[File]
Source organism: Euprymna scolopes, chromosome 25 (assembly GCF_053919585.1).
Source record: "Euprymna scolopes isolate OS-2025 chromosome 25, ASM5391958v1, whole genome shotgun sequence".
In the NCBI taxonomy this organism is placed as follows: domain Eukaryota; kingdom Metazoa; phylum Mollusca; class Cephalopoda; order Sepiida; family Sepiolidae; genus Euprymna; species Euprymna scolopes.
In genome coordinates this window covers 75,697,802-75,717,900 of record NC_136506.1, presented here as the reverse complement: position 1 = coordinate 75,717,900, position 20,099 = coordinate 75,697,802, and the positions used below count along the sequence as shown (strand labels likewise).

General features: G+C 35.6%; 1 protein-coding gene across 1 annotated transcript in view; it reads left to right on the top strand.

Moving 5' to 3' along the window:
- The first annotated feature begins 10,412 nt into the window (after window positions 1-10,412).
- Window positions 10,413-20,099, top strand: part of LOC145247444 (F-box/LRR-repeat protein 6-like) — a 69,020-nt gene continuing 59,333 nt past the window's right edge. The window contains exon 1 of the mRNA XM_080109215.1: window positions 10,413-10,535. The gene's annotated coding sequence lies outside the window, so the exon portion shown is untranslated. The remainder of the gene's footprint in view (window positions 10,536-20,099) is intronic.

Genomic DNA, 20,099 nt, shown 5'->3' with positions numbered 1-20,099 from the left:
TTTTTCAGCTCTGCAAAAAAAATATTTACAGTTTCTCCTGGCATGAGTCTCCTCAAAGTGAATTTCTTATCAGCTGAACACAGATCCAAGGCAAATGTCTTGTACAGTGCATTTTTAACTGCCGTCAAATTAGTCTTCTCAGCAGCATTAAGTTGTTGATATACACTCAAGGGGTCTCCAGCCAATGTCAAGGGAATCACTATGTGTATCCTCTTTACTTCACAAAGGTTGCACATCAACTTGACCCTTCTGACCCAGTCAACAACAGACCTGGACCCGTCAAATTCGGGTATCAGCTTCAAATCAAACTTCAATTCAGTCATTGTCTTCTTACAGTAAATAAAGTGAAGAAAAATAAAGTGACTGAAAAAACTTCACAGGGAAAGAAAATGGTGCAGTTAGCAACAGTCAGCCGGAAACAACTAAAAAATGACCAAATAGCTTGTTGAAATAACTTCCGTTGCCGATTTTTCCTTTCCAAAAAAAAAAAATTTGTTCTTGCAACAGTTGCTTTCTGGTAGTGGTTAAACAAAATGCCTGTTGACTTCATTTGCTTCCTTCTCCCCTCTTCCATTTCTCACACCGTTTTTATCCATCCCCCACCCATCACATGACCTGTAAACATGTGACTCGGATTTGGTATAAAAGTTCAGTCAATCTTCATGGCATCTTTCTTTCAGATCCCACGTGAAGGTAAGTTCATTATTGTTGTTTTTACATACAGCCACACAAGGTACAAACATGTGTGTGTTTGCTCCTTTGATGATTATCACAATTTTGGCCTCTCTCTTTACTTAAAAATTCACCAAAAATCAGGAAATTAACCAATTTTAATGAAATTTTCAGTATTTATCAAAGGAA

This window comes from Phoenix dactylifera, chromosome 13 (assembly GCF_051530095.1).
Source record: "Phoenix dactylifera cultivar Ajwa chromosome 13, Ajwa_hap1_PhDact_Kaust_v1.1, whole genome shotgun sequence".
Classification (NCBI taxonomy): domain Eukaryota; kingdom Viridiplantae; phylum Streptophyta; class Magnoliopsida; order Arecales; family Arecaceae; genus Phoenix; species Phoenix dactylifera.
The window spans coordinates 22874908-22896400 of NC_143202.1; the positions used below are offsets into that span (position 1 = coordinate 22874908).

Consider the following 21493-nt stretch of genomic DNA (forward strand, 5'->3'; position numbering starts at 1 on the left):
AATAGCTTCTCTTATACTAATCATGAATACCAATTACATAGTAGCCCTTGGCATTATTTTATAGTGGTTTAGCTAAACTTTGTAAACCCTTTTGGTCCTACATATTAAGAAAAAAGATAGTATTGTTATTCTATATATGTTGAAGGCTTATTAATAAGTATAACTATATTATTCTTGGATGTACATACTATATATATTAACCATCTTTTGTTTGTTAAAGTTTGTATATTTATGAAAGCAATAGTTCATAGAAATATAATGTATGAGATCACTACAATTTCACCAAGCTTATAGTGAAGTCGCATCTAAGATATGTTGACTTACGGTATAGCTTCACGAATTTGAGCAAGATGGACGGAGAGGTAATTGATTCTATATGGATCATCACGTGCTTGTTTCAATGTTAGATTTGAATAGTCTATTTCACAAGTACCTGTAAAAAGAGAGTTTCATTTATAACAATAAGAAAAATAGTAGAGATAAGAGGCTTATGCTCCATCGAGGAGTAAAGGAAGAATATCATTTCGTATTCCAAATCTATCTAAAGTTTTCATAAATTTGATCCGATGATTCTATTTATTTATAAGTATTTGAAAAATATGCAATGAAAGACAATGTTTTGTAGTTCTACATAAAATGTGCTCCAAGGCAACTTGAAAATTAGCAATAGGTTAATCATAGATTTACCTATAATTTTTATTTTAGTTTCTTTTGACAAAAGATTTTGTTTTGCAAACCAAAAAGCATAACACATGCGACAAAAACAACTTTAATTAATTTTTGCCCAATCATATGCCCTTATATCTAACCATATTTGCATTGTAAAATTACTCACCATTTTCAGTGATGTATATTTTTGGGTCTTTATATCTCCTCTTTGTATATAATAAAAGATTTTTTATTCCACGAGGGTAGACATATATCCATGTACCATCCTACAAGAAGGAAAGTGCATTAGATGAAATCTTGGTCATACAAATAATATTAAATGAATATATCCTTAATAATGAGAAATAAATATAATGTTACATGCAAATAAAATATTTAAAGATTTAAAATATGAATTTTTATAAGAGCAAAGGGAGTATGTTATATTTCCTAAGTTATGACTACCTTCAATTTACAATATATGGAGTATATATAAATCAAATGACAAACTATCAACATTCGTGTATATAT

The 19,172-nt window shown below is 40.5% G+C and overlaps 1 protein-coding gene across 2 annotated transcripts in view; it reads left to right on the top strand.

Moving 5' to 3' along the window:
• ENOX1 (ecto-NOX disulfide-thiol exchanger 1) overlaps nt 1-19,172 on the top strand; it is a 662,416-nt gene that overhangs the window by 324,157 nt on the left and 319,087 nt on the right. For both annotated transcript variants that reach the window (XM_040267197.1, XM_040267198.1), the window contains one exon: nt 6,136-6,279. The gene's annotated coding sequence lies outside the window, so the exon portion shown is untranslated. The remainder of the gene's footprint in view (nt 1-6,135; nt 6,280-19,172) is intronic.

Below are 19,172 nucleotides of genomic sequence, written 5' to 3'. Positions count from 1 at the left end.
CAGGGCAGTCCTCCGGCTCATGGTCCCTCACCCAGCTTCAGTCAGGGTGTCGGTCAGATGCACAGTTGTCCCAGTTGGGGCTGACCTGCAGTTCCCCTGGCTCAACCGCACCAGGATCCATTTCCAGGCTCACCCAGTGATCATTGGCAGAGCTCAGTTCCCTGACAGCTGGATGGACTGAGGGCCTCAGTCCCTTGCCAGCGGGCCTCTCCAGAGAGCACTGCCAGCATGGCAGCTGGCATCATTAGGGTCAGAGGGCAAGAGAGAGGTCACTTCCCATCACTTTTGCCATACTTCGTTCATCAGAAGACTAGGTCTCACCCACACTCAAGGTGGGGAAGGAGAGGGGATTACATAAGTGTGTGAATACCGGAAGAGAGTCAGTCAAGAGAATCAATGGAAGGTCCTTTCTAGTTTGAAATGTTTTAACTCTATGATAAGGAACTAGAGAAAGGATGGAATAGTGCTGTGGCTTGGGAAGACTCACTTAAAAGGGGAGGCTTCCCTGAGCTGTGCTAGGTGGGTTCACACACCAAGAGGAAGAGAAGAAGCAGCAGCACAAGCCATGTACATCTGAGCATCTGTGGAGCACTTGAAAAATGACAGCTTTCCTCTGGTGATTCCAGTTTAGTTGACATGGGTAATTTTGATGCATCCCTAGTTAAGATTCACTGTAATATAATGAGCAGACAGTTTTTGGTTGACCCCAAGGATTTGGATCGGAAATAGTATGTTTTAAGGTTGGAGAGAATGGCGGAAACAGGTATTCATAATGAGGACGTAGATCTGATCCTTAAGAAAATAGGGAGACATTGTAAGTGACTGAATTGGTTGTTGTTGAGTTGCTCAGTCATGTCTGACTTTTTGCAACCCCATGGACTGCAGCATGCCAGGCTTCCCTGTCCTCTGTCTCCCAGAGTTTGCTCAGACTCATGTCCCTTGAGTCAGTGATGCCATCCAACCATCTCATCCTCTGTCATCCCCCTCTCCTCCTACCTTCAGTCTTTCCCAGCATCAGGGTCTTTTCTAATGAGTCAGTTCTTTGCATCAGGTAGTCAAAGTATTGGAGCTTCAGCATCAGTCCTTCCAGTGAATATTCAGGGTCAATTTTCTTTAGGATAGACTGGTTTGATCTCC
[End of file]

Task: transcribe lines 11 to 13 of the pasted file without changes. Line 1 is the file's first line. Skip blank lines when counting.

This window comes from Phoenix dactylifera, chromosome 13 (assembly GCF_051530095.1).
Source record: "Phoenix dactylifera cultivar Ajwa chromosome 13, Ajwa_hap1_PhDact_Kaust_v1.1, whole genome shotgun sequence".
Classification (NCBI taxonomy): domain Eukaryota; kingdom Viridiplantae; phylum Streptophyta; class Magnoliopsida; order Arecales; family Arecaceae; genus Phoenix; species Phoenix dactylifera.